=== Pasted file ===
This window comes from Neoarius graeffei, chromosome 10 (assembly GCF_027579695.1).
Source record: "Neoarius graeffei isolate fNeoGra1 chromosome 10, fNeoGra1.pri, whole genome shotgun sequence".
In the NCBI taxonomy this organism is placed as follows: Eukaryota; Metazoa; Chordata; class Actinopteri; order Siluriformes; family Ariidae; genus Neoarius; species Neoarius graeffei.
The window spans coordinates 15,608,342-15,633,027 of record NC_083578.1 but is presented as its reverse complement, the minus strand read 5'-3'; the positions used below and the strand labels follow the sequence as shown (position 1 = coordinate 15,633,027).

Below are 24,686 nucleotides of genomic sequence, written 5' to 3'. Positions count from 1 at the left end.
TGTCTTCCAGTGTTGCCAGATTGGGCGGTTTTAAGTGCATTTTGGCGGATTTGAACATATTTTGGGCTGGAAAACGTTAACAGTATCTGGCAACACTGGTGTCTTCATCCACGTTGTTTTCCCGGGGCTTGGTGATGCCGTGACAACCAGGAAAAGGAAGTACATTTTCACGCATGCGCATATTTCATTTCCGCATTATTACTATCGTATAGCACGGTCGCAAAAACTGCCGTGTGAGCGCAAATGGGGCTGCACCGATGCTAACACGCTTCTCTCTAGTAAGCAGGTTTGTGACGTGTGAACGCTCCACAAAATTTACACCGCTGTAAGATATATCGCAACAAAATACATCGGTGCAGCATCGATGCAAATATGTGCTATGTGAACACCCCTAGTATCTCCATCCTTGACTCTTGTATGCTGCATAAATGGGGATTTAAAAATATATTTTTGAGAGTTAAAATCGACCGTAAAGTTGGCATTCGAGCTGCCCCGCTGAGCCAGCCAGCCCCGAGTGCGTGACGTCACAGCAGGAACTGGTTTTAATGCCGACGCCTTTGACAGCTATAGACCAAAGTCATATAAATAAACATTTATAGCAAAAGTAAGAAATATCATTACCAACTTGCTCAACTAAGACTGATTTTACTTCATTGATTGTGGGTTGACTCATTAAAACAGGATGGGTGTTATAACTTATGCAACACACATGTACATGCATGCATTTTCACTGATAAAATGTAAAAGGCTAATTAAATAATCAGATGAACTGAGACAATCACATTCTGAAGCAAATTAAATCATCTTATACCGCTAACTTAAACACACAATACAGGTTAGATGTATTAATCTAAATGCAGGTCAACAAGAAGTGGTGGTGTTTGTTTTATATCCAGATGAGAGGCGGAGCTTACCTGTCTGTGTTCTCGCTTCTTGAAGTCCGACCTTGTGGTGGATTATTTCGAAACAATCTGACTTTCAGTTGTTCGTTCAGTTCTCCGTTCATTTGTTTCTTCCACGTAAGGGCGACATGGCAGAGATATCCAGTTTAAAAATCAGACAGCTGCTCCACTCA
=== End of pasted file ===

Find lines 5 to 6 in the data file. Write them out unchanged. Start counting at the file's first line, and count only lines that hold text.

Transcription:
Below are 24,686 nucleotides of genomic sequence, written 5' to 3'. Positions count from 1 at the left end.
TGTCTTCCAGTGTTGCCAGATTGGGCGGTTTTAAGTGCATTTTGGCGGATTTGAACATATTTTGGGCTGGAAAACGTTAACAGTATCTGGCAACACTGGTGTCTTCATCCACGTTGTTTTCCCGGGGCTTGGTGATGCCGTGACAACCAGGAAAAGGAAGTACATTTTCACGCATGCGCATATTTCATTTCCGCATTATTACTATCGTATAGCACGGTCGCAAAAACTGCCGTGTGAGCGCAAATGGGGCTGCACCGATGCTAACACGCTTCTCTCTAGTAAGCAGGTTTGTGACGTGTGAACGCTCCACAAAATTTACACCGCTGTAAGATATATCGCAACAAAATACATCGGTGCAGCATCGATGCAAATATGTGCTATGTGAACACCCCTAGTATCTCCATCCTTGACTCTTGTATGCTGCATAAATGGGGATTTAAAAATATATTTTTGAGAGTTAAAATCGACCGTAAAGTTGGCATTCGAGCTGCCCCGCTGAGCCAGCCAGCCCCGAGTGCGTGACGTCACAGCAGGAACTGGTTTTAATGCCGACGCCTTTGACAGCTATAGACCAAAGTCATATAAATAAACATTTATAGCAAAAGTAAGAAATATCATTACCAACTTGCTCAACTAAGACTGATTTTACTTCATTGATTGTGGGTTGACTCATTAAAACAGGATGGGTGTTATAACTTATGCAACACACATGTACATGCATGCATTTTCACTGATAAAATGTAAAAGGCTAATTAAATAATCAGATGAACTGAGACAATCACATTCTGAAGCAAATTAAATCATCTTATACCGCTAACTTAAACACACAATACAGGTTAGATGTATTAATCTAAATGCAGGTCAACAAGAAGTGGTGGTGTTTGTTTTATATCCAGATGAGAGGCGGAGCTTACCTGTCTGTGTTCTCGCTTCTTGAAGTCCGACCTTGTGGTGGATTATTTCGAAACAATCTGACTTTCAGTTGTTCGTTCAGTTCTCCGTTCATTTGTTTCTTCCACGTAAGGGCGACATGGCAGAGATATCCAGTTTAAAAATCAGACAGCTGCTCCACTCA